Freeport McMoRan Copper (NYSE:FCX) may have to bear the brunt of a mineral exports ban that Indonesia is planning to put in place beginning January 2014. From January, mining companies are required to first process the mined ore within Indonesia before exporting it. Freeport currently gets most of its processing done at international smelters outside Indonesia.
Freeport is the biggest miner in Indonesia and operates the massive Grasberg copper and gold mines. Grasberg is the world’s second largest copper mine. The company may have to cut its exports to about 40% of current levels and lay off a large portion of its workforce if the ban comes into effect. The Indonesian government’s move isn’t a bolt out of the blue though. It had been legislated quite a while back but mining companies have been hoping to somehow evade it. Hectic parleys and discussions are still going on according to Freeport, but as late as last week there had been no change in the government’s stance. It is to be noted that a reduction in exports will impact the government’s own revenues as it will no longer receive royalties on the ore not exported. 
We have a Trefis price estimate for Freeport McMoran Copper of $29 which represents a 15% downside to the current market price.
- Freeport-McMoRan’s Q2 2016 Earnings Review: Weak Copper And Oil Prices Negatively Impact Results
- Freeport-McMoRan’s Q2 2016 Earnings Preview: Lower Copper And Oil Prices To Adversely Impact Results
- Why Brexit Will Not Significantly Impact Copper Prices
- Freeport-McMoRan Oil & Gas: An Experiment Gone Wrong?
- By How Much Can Freeport-McMoRan Lower Its Outstanding Debt By Year End?
- How Would The Sale Of Freeport’s African Mines Impact Its Copper Mining Operations?
What Is The Export Ban All About?
A mining law enacted in 2009 prohibits export of unprocessed minerals from Indonesia after January 12, 2014. The purpose is to increase the value of commodity exports and encourage development of the local processing industry. As late as last week, the parliament reaffirmed its support for the law.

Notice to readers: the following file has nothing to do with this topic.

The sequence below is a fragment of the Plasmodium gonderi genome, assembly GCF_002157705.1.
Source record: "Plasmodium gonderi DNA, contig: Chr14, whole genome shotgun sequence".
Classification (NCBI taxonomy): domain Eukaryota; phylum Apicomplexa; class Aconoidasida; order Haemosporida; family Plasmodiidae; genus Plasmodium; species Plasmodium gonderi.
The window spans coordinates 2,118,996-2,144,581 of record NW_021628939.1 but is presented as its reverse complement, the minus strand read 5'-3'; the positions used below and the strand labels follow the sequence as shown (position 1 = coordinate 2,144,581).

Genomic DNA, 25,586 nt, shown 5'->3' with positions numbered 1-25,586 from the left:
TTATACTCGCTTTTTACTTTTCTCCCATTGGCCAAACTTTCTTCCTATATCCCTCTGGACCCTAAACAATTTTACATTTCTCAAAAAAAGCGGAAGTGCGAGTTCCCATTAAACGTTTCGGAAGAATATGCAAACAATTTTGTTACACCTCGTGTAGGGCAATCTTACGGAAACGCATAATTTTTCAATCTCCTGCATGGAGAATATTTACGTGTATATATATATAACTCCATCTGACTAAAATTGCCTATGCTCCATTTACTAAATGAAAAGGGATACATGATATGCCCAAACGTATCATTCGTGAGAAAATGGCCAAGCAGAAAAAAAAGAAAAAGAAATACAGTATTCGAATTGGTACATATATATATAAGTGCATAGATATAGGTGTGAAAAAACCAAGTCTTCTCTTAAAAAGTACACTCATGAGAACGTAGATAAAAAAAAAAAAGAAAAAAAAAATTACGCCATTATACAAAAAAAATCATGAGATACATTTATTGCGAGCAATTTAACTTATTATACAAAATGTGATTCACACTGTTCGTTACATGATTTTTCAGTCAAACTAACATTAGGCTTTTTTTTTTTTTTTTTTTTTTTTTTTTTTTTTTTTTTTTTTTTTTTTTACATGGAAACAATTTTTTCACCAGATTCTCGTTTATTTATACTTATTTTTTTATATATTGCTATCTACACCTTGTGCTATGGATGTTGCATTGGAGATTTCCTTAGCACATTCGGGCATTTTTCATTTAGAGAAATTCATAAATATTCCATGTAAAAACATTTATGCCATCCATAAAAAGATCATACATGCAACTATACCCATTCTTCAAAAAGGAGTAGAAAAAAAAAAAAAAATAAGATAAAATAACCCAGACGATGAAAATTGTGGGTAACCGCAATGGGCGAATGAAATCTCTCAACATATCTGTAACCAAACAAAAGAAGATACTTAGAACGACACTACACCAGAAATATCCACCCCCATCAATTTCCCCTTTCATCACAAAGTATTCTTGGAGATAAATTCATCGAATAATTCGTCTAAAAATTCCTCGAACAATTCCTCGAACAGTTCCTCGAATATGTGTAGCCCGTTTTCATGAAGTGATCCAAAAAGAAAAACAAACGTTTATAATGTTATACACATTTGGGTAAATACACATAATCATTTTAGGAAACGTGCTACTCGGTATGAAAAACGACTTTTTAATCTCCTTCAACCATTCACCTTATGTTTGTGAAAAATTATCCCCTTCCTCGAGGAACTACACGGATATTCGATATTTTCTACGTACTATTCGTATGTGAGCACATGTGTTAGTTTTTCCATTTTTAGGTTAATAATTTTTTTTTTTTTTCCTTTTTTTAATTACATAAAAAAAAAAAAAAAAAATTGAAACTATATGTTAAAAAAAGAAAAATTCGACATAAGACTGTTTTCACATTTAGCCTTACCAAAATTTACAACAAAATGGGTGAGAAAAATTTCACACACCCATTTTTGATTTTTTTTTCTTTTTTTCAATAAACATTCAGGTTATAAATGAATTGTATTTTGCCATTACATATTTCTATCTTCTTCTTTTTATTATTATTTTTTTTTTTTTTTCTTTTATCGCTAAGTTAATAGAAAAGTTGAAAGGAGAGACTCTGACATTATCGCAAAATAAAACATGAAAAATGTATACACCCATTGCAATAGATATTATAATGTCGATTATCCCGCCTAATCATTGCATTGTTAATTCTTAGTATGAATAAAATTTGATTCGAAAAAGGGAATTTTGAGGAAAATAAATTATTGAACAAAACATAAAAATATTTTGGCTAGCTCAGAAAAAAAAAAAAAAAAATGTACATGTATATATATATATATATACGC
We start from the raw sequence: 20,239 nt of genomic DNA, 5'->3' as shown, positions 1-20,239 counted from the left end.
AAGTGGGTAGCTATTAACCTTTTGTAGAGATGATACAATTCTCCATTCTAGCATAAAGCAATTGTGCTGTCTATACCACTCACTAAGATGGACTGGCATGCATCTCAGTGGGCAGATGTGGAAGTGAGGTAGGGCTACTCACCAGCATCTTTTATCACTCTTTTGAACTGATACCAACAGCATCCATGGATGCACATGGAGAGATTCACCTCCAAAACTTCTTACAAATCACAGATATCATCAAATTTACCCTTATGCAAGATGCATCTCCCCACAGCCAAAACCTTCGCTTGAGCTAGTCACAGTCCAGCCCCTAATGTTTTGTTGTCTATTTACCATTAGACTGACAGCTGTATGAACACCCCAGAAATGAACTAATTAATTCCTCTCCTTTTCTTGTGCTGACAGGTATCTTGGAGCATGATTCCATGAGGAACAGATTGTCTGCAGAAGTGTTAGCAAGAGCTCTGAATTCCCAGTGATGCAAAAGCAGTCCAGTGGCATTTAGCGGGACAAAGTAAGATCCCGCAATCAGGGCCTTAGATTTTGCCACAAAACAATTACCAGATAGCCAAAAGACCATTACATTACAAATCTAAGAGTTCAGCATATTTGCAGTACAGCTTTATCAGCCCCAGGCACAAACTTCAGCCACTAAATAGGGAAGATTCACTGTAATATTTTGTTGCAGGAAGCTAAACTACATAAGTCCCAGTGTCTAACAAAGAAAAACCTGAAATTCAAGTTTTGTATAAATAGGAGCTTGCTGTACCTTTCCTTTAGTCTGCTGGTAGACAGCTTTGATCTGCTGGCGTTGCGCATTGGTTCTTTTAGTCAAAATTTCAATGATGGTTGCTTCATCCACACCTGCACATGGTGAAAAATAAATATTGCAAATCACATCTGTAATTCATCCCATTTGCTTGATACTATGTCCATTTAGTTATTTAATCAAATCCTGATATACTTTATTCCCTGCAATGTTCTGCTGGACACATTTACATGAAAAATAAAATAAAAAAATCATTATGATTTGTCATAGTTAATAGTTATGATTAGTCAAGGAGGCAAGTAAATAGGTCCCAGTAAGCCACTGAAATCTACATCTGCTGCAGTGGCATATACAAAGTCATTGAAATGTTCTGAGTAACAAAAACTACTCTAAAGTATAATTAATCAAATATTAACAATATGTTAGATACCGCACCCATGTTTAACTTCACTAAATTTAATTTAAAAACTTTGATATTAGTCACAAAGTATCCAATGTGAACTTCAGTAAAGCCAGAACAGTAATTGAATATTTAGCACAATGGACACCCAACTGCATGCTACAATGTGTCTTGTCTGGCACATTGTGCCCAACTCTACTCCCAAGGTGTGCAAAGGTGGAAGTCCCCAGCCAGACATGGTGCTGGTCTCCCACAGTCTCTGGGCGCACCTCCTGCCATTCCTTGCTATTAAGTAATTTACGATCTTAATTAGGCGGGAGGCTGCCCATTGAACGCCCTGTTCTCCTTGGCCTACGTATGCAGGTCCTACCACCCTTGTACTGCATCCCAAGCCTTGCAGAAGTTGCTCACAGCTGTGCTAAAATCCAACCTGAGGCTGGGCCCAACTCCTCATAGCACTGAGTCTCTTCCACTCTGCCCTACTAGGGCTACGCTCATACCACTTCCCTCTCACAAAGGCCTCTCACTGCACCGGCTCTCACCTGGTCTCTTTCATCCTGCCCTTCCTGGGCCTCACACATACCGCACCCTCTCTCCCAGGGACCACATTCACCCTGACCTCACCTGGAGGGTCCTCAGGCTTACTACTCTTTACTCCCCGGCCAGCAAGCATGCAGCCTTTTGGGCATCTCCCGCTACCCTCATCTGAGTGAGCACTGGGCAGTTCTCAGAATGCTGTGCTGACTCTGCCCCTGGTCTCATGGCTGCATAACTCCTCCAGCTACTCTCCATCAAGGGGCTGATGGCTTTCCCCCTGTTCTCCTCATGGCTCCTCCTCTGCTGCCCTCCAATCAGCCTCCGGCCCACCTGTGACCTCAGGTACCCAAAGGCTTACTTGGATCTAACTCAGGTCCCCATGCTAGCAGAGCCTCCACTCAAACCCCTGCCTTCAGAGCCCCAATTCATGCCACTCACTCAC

The problem for mining companies like Freeport is that there is a shortage of smelters in Indonesia even if they were ready to process all of their ore before exporting them. In addition, Freeport says that it ships its minerals under long-term contracts to international smelters and wishes to honor these contracts. It says that it entered into these contracts in the first place because its initial agreement with the Indonesian government allowed it to export concentrates without placing any restrictions. However, the company has displayed its willingness to study the viability of constructing additional smelting capacity in the country. The problem is that any such additional capacity can’t come up in such a short time. ((Indonesia trying to skirt its own ban on mineral exports, Reuters))
Newmont Mining, another major copper producer, currently smelts less than a quarter of its ore in Indonesia and has warned that it may have to halt operations at its Batu Hijau mine.
What Is The Expected Impact Of Enforcing The Ban?
Apart from being a large producer of copper, Indonesia is also the biggest producer of nickel, the top shipper of tin and the leading supplier of bauxite to China. The export ban will thus have a tremendously negative impact on the country’s finances.